Then I saw that our black cat, Aloysius, was lying on the doormat facing the ‘possum and watching it with his eyes starting out of his head. What the—?!! I flipped on the deck light, which has never in my experience phased any ‘possum. And then I saw… a second small ‘possum. Like its sibling, it was enjoying the cats’ food, but had positioned itself at the far end of the bowl. Snout and Sprout, redux. No wonder Wishus was dumbfounded.

This reminds our friend Ben of a question I’d like to ask any and all of you, if you have any acquaintance with ‘possums yourselves. Growing up, our friend Ben was constantly hearing the phrase “playing ‘possum,” i.e., rolling over and pretending to be dead until danger had passed. Well, our friend Ben has now seen plenty of ‘possums, and except for those flattened on the highway, which could hardly be said to be playing, I have never seen the slightest vestige of this behavior.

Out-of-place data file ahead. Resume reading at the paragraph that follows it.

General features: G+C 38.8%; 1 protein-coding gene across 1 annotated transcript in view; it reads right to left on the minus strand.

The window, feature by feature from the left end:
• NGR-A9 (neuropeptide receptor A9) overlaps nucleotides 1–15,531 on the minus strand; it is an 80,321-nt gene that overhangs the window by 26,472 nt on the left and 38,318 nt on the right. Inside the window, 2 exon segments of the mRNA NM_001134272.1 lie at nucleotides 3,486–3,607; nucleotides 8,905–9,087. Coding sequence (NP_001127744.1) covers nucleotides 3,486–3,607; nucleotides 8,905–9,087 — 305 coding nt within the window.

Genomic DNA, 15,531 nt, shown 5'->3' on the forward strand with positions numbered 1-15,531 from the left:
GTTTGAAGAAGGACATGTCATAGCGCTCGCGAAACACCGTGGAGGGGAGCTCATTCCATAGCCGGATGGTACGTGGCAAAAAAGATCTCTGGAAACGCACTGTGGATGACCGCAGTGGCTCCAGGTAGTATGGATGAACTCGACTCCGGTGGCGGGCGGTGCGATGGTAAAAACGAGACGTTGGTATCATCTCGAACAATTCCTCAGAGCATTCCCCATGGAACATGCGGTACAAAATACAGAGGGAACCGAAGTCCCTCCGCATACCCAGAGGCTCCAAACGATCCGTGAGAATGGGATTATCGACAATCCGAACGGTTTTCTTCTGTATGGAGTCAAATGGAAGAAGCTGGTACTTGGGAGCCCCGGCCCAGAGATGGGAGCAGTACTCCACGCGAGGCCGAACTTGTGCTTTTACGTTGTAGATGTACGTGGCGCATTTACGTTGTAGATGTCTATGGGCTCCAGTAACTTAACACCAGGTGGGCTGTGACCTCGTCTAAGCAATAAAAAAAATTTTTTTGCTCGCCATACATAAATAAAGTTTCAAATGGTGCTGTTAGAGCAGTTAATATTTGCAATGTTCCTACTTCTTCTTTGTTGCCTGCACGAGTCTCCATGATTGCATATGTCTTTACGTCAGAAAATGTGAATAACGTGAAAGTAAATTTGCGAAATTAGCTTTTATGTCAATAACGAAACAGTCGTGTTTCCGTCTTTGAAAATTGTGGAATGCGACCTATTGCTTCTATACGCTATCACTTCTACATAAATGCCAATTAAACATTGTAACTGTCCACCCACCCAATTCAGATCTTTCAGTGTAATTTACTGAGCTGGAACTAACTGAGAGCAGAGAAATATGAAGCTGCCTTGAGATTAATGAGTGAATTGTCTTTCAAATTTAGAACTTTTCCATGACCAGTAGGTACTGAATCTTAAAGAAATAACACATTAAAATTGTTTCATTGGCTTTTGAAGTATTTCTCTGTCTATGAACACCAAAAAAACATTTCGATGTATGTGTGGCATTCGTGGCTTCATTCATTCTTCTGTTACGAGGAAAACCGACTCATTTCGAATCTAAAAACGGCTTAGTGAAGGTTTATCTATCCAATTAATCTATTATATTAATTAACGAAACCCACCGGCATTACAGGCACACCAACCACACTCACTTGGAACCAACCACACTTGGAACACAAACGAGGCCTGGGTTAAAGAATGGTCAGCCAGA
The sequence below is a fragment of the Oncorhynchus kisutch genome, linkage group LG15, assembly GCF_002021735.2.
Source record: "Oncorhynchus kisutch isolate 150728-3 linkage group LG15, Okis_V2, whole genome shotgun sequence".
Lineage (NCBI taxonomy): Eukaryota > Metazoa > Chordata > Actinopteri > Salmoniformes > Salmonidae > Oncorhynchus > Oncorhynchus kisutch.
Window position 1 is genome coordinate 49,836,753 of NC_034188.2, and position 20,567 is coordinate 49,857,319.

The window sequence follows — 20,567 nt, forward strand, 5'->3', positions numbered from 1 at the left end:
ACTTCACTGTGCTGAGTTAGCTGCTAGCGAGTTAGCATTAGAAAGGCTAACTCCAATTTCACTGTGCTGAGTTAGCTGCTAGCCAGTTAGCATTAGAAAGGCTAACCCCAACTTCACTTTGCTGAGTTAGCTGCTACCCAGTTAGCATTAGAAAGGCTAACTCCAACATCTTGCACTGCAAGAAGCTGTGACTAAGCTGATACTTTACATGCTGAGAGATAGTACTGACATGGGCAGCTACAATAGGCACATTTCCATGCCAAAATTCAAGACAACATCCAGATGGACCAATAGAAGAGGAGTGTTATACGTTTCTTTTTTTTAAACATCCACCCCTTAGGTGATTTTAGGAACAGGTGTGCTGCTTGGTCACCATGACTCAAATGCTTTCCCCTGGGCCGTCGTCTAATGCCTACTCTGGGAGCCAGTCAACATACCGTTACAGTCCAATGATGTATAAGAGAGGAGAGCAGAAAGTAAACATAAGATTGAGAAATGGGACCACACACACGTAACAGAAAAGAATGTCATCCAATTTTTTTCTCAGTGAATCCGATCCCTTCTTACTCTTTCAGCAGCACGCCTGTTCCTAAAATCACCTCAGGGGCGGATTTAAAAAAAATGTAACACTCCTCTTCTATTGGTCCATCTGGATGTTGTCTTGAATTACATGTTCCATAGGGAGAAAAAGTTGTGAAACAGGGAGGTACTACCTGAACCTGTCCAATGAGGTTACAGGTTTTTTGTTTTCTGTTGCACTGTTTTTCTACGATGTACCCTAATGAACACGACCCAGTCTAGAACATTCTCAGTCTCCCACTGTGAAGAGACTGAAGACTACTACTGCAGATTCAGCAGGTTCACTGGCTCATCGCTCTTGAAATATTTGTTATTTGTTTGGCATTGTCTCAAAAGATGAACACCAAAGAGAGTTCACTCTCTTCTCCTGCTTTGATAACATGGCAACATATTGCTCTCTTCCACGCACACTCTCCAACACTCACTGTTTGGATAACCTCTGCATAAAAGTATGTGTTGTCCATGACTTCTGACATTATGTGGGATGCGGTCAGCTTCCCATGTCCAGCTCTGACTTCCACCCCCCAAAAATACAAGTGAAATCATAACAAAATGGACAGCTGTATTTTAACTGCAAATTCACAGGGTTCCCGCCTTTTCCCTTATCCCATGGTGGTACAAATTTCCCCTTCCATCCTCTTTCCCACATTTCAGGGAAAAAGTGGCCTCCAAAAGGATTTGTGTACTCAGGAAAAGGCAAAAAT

The ‘possums around here are quite bold. Even when all five cats are present on the deck, they maintain a repectful distance from the long-snouted, sharp-toothed marsupials, whose toothy mouths look more like an alligator’s than anything else our friend Ben can think of. Brrrrr! Adult ‘possums are big, too—way heftier than a football. Those cats aren’t stupid. Abandoning their typical mighty hunter stance, they’re the ones who are likely to “play dead” when a ‘possum appears on the scene.

Oh, yes, the question: Have you ever seen a ‘possum “play dead”? If so, our friend Ben would like to hear about it. Meanwhile, Silence and I will see if Snout and Sprout remain with us for the winter, becoming larger and larger as the months go by. I guess we could take the cats’ dish in once it gets dark to discourage them. But it wouldn’t feel right, eating our supper every night while five pathetic, hungry feline faces stare in at us like the orphans in Oliver Twist. “Please, sir, could I have some more?!” Oh, all right.



1. Cinj - September 27, 2008

Boy, the catcuisine must be excellent to gain the approval of two possums!